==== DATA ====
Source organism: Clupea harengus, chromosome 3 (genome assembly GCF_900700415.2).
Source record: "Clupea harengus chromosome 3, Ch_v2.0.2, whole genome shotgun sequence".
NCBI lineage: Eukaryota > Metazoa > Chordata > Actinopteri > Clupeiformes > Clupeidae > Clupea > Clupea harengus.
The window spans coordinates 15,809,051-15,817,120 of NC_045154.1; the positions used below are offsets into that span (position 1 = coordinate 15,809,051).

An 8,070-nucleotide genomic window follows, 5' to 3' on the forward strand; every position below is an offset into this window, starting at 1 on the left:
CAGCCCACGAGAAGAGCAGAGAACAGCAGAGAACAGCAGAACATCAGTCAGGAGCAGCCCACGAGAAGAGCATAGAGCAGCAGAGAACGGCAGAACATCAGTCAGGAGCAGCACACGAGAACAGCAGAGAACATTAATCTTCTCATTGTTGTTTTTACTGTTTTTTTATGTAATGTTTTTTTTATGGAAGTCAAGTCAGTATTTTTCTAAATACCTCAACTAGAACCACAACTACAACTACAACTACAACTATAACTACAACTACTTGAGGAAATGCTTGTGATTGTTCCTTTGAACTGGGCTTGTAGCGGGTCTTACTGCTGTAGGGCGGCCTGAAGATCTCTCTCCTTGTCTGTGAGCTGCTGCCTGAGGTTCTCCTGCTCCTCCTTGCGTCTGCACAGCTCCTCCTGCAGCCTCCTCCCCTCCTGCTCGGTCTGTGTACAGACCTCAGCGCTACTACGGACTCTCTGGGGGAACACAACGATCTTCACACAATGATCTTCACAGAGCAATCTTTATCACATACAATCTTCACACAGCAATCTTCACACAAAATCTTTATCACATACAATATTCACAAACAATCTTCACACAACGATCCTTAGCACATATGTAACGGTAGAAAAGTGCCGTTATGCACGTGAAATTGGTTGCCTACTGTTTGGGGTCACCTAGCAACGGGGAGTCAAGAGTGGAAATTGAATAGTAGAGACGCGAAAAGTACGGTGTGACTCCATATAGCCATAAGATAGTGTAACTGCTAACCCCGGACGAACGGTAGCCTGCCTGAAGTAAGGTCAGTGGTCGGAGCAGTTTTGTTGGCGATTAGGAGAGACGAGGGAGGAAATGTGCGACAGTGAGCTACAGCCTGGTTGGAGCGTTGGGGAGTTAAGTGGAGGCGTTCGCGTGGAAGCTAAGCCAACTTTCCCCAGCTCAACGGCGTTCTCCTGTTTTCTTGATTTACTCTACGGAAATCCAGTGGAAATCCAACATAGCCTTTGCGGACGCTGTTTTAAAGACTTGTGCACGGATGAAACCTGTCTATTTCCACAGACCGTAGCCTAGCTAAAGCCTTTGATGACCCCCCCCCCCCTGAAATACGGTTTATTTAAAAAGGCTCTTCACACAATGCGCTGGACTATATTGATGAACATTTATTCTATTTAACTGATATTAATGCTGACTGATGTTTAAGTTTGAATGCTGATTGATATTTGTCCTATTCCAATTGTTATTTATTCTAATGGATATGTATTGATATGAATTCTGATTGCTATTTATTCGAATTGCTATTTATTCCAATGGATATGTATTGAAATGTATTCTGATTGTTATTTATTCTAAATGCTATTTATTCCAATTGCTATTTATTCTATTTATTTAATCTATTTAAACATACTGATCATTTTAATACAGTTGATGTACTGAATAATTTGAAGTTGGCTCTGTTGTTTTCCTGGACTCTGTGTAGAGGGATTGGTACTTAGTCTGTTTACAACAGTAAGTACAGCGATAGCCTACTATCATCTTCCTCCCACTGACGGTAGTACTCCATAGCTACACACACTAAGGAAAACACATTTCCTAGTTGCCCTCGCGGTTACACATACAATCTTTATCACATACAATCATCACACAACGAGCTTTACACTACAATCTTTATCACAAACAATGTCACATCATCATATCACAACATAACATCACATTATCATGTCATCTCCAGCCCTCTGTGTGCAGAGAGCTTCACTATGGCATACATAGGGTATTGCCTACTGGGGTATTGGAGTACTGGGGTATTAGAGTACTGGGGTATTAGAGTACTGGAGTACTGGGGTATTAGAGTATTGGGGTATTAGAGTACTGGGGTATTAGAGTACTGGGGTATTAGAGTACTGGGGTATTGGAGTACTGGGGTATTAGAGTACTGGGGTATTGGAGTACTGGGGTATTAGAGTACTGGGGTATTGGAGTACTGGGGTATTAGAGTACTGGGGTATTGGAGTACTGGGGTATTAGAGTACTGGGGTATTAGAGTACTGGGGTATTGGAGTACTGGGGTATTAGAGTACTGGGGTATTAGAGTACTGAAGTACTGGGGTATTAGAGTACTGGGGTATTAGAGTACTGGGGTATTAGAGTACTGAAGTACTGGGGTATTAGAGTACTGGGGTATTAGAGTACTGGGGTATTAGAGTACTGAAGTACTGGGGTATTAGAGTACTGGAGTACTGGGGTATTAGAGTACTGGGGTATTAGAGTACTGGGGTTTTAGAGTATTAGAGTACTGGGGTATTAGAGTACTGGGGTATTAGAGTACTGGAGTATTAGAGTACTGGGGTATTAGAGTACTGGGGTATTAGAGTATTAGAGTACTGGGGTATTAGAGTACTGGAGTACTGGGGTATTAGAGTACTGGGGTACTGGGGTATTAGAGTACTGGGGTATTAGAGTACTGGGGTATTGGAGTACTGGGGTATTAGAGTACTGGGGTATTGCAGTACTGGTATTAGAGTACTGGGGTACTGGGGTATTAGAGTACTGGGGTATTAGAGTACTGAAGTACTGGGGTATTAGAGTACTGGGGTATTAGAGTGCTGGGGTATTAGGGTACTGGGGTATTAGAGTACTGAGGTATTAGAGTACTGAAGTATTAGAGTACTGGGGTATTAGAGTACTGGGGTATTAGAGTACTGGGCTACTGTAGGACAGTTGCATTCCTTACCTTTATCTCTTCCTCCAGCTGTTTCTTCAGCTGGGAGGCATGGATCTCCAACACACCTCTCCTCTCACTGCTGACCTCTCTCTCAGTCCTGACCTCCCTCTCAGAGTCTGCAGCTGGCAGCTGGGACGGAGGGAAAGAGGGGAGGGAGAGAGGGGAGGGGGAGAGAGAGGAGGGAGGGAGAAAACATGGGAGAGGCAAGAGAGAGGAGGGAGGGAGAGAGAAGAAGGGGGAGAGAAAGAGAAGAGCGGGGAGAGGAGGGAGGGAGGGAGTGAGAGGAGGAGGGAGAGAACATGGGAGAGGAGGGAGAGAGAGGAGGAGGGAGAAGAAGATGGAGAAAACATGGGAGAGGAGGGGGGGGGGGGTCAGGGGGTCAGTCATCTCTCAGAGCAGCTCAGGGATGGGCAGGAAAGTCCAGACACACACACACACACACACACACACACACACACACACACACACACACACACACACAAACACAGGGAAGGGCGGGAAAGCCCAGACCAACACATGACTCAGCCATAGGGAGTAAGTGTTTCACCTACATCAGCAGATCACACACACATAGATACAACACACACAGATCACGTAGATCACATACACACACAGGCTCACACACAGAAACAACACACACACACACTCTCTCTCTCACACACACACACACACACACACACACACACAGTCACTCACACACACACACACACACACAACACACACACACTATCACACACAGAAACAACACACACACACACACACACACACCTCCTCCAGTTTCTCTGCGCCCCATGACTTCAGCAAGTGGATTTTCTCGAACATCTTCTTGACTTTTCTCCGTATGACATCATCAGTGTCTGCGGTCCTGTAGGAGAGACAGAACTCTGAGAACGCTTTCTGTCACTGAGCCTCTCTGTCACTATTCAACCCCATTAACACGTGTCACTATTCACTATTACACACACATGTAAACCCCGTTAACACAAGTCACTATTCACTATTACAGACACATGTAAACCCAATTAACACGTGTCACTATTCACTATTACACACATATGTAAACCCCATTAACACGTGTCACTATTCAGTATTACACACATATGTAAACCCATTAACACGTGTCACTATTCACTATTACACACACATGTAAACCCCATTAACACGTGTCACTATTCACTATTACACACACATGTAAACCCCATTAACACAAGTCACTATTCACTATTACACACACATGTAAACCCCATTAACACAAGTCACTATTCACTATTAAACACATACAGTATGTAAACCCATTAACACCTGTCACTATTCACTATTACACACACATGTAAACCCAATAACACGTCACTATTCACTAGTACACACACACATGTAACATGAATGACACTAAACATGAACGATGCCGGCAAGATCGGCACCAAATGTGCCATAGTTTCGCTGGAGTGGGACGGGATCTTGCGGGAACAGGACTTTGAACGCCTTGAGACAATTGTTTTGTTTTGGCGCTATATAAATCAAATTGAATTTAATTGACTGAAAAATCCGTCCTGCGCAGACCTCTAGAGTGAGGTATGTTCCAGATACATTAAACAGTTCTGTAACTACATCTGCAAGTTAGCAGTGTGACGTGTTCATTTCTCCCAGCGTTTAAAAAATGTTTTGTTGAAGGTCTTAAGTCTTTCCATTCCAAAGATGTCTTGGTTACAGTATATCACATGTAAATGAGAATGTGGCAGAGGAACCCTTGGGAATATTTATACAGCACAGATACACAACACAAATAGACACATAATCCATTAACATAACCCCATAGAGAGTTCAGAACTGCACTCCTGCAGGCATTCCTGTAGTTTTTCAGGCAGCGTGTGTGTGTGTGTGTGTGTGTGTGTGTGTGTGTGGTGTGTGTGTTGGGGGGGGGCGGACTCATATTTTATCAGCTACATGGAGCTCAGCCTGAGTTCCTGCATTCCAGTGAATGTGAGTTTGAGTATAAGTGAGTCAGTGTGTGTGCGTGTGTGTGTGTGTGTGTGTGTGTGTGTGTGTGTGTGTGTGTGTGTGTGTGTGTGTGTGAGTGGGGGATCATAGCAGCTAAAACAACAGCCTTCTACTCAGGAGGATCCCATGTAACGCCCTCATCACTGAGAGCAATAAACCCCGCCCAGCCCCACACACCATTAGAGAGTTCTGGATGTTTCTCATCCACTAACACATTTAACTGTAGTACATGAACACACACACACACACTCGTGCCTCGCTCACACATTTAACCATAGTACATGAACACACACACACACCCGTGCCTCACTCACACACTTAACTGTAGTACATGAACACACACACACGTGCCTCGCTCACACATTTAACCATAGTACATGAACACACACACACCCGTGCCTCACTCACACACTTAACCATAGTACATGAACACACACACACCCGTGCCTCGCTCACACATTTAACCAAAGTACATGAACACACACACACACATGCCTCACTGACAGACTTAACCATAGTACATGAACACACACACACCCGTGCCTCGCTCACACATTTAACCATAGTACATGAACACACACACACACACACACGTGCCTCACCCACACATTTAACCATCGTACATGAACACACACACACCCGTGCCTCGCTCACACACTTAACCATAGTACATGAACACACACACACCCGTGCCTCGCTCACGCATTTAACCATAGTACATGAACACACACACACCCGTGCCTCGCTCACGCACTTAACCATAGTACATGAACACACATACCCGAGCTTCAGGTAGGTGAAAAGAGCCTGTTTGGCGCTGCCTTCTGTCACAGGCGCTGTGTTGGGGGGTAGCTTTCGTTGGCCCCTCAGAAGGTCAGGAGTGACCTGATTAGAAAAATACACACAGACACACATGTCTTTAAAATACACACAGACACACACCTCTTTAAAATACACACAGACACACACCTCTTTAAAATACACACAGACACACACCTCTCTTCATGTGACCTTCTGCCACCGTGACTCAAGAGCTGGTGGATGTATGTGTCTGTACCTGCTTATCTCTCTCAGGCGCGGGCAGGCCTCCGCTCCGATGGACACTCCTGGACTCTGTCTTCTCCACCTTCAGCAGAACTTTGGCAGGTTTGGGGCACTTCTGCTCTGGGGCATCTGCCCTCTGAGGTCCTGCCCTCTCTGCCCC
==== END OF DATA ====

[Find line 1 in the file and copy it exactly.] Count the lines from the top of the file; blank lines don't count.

Source organism: Clupea harengus, chromosome 3 (genome assembly GCF_900700415.2).